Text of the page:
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Social Security Could Redefine Full-Time Work

The Trump administration is considering a new rule that could dramatically impact eligibility for disability benefits.

While the draft version of the rule hasn’t been publicized, The Huffington Post reports that the rule would re-define full-time work as any job that requires 30 hours of work per week.

Currently, Social Security defines full-time work as a job that requires 40 hours per week. In many cases, this distinction is important because an individual may have an impairment that causes them to miss work one day a week.

Under the current definition, such an impairment would result in a finding of disability. The new regulation would mean that individual could only work four days per week and not be found disabled.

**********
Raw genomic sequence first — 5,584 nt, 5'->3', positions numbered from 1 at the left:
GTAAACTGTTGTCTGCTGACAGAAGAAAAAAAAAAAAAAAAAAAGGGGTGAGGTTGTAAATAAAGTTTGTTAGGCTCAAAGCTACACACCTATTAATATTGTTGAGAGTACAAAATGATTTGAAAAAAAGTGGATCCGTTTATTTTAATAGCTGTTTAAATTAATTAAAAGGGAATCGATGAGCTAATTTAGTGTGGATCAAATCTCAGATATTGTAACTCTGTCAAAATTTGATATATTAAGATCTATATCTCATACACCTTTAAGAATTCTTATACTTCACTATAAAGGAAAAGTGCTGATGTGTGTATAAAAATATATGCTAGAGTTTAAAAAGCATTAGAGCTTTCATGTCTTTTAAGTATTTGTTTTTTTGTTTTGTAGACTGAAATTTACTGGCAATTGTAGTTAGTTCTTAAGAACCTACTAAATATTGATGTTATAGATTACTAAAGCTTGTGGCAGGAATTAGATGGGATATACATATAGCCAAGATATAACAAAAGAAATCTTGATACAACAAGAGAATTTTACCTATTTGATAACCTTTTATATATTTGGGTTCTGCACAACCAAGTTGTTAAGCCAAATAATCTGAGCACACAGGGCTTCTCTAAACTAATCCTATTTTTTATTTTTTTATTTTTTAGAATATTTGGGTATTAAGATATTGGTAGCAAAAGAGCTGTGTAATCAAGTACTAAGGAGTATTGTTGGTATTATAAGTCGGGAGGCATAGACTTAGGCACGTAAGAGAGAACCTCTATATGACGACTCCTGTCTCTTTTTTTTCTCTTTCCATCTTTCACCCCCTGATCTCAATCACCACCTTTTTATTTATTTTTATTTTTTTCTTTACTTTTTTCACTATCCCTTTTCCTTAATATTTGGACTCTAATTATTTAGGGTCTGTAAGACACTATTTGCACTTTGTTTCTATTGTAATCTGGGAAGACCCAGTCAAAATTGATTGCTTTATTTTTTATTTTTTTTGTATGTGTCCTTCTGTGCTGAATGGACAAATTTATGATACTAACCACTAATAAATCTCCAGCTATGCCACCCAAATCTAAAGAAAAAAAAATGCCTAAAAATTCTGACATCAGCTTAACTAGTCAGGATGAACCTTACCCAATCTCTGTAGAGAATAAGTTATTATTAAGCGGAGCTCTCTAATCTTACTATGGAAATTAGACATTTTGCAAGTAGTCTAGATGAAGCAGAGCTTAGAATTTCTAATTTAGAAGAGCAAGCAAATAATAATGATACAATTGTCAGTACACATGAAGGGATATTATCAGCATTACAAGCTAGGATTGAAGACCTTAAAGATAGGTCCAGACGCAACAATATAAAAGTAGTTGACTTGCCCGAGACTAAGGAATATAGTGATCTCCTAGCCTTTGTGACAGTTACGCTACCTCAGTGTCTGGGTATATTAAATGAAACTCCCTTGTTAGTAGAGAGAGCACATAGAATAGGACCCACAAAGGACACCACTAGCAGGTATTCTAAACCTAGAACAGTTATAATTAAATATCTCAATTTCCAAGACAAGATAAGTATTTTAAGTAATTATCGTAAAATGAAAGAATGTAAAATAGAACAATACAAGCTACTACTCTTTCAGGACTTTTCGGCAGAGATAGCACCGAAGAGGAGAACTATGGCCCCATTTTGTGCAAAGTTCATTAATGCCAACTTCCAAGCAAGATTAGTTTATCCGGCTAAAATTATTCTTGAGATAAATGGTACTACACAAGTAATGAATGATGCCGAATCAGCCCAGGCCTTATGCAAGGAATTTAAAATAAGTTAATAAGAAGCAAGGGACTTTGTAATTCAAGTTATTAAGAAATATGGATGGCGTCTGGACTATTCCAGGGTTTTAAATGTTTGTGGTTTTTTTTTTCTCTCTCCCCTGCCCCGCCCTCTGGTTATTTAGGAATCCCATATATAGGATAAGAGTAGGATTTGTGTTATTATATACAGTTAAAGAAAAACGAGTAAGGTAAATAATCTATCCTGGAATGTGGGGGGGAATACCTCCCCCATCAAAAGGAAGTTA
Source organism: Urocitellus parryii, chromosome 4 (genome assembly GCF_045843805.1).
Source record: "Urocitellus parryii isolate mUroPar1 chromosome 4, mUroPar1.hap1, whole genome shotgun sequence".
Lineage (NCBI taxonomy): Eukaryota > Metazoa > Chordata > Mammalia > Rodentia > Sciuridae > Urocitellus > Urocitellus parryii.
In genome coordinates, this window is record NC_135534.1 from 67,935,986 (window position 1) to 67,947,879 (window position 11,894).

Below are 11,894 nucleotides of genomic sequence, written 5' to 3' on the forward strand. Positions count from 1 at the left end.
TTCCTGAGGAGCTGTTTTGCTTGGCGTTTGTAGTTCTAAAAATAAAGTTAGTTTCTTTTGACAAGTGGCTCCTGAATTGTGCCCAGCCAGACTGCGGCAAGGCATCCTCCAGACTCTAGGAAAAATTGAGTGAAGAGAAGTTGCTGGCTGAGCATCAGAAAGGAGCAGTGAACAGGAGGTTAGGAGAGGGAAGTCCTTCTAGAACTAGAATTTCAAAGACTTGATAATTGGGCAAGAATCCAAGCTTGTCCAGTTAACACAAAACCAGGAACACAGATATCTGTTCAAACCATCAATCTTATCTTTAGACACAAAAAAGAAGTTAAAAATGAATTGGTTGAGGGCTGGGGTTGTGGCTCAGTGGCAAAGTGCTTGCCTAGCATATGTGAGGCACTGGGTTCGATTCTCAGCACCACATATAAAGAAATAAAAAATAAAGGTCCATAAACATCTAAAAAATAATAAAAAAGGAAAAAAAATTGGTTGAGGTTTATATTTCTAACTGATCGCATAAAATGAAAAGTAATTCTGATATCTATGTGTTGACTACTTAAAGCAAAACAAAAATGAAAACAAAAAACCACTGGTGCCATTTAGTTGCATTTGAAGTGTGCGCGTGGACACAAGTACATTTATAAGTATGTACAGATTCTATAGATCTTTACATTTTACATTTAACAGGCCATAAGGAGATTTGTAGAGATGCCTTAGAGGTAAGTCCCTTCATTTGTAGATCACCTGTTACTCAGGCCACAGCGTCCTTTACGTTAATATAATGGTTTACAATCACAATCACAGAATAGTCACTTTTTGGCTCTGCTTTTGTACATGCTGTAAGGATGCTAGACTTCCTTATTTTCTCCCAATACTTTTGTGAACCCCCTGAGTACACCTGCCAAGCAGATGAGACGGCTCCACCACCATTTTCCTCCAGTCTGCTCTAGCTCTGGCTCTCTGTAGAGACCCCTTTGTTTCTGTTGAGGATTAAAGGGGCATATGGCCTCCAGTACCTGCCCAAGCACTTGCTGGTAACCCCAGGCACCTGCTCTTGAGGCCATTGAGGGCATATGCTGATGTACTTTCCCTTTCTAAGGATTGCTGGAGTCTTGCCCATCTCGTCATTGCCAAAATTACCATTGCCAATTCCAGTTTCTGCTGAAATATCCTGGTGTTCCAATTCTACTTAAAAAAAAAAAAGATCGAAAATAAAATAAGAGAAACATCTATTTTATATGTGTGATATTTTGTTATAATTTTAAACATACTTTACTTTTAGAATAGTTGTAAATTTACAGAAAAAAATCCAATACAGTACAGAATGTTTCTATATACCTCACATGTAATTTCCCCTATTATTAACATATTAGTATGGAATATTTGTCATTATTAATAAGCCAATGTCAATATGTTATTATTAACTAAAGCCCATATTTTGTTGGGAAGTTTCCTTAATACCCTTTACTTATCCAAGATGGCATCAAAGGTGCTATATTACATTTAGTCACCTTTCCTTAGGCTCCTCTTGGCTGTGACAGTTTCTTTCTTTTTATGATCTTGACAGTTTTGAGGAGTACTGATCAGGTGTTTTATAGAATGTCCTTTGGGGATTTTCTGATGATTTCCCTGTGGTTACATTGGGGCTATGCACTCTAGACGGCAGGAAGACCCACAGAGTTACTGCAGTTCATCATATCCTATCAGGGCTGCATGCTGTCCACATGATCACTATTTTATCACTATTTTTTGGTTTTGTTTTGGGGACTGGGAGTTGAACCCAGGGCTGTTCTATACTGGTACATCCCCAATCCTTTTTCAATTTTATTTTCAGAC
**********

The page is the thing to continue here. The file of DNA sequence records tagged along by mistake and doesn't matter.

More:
It’s also unclear how such a rule would impact other Social Security regulations.

Currently, disability applicants can work part-time and still be eligible for benefits. This part time work cannot exceed what Social Security calls “substantial gainful activity,” which is currently set at $1,260 per month for non-blind individuals.

If Social Security re-defines full-time work to be any job that only requires 30 hours a week, it could also result in a drastic change to rules about substantial gainful activity and the type of part-time work that applicants and beneficiaries can perform.

There is also the issue of how Social Security could show these full-time jobs only requiring 30 hours of work exist. Already, it’s well-known that the agency uses a grossly outdated government source called the Dictionary of Occupational Titles to illustrate job numbers. Without any sort of valid updated job numbers, any finding that a disabled individual can easily find full-time, 30 hour/week work is going to be highly suspect.

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